• Transitions Abroad offers a diverse selection of articles that talk about working abroad for the summer to give you perspective about it. They also have a list of programs and organizations that can help you.
  • Intern Abroad is a website that helps you search internship programs via location and career wise. You need to make sure that you’re aware of the research fees before you apply, and you have to make sure that the program you choose can offer summer placements. Although most internships available are unpaid, there are some that do pay.
  • The International Center at the University of Michigan is also a site that offers content on working abroad and it also gives you links to programs they offer.


Being in a different country, away from the safety of your home and the people that you know can be a bit scary.

Here are five tips that you need to know to make sure you remain safe in a foreign country:

1. Know Your Area

If you’ve been assigned in a specific town and you rent an apartment or dormitory, make sure that you’re familiar with the area that you’re in.

Look up the area on Google maps and take note of the route that you need to take from work and to the place you’re staying in to make sure that nothing bad ever happens to you when you come home and that you don’t get lost.

2. Learn the Political and Public Health Climate

It’s best to be familiar with the political and public health climate of a certain country that you’re going to be staying in for a while.

It’s best to be aware of the health hazards, epidemics and endemics in the area to ensure your health’s safety.

As for the political climate, it’s best to know any issues regarding the government and the civilians. Remember that it’s better to be armed with knowledge than to dive in head first unprepared with what you can expect.

3. Be Familiar with Public Transportation

It’s important to be familiar with public transportation other than taxis because you can’t always take taxis to get around the area.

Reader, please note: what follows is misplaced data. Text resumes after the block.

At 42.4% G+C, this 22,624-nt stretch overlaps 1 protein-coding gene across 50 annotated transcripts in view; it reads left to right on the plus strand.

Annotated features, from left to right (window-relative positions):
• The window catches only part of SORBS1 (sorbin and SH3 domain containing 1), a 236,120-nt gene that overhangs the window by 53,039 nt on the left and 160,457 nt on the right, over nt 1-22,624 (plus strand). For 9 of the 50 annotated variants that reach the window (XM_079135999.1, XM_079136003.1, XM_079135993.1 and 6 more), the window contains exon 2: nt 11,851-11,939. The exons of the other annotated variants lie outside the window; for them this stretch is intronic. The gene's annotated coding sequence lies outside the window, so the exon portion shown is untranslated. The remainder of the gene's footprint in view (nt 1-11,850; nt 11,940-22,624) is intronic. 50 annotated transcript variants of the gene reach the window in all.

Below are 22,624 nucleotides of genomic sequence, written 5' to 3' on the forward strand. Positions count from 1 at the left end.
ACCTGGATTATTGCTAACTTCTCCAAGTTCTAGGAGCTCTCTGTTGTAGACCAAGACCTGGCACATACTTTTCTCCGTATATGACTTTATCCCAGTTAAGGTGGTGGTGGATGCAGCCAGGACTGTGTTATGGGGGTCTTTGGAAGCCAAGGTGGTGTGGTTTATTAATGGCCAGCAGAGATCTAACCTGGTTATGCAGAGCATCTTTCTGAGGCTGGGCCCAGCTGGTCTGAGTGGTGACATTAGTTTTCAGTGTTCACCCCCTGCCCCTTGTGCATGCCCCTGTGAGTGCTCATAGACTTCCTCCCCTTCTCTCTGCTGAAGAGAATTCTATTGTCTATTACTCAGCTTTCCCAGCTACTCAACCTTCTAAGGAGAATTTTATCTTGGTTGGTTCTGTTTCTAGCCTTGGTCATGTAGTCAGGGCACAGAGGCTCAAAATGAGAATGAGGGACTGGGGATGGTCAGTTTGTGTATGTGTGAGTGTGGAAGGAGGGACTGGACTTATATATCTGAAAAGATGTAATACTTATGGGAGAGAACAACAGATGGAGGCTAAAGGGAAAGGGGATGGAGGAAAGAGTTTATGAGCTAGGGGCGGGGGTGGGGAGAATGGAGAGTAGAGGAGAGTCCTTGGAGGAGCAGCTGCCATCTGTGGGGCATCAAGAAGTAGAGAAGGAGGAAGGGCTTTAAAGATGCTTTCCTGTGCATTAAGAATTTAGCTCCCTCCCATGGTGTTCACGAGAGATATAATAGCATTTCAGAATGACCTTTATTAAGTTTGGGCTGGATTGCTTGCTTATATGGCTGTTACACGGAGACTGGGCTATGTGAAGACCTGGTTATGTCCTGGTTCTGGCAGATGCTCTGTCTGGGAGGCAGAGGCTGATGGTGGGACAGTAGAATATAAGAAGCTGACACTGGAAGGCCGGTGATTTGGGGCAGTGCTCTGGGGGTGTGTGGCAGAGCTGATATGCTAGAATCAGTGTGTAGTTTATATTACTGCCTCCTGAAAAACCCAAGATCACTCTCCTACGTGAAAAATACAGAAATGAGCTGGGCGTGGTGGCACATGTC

It’s best to be aware of which public transportation you can take to reach a certain place, whether it’s by bus, train or subway.

Also, it’s best to be aware of your surroundings so you won’t get mugged or robbed.

4. Know How to Get Help from When There’s an Emergency

The idea of being on your own can be frightening, especially when an emergency breaks out and you panic.

But if you know the emergency numbers specific to the country that you’re in, then it’ll make you worry less and make your family back home worry less too.

Make sure that you’re familiar with the emergency numbers that you need in case something happens.


Stepping out of your comfort zone is an inevitable concept that you need to take in order to grow.

But having a trial run for this concept, to step out of your comfort zone for a little while, even if it’s just for a few months during the summer or for your gap year, can be a blessing in disguise, not only for your resume but also for your own personal growth.

Working abroad has a lot of advantages and as mentioned throughout, will be the edge that you might need to seal a job in the future. But it has its own disadvantages too.

It’s not all sunshine and rainbows but you have to keep in mind that sometimes, you need to take a step into fear zone, out of your comfort zone, to become a better individual- and professional. In the end, it’s all for you.

Learn How to Spend a Summer Working Abroad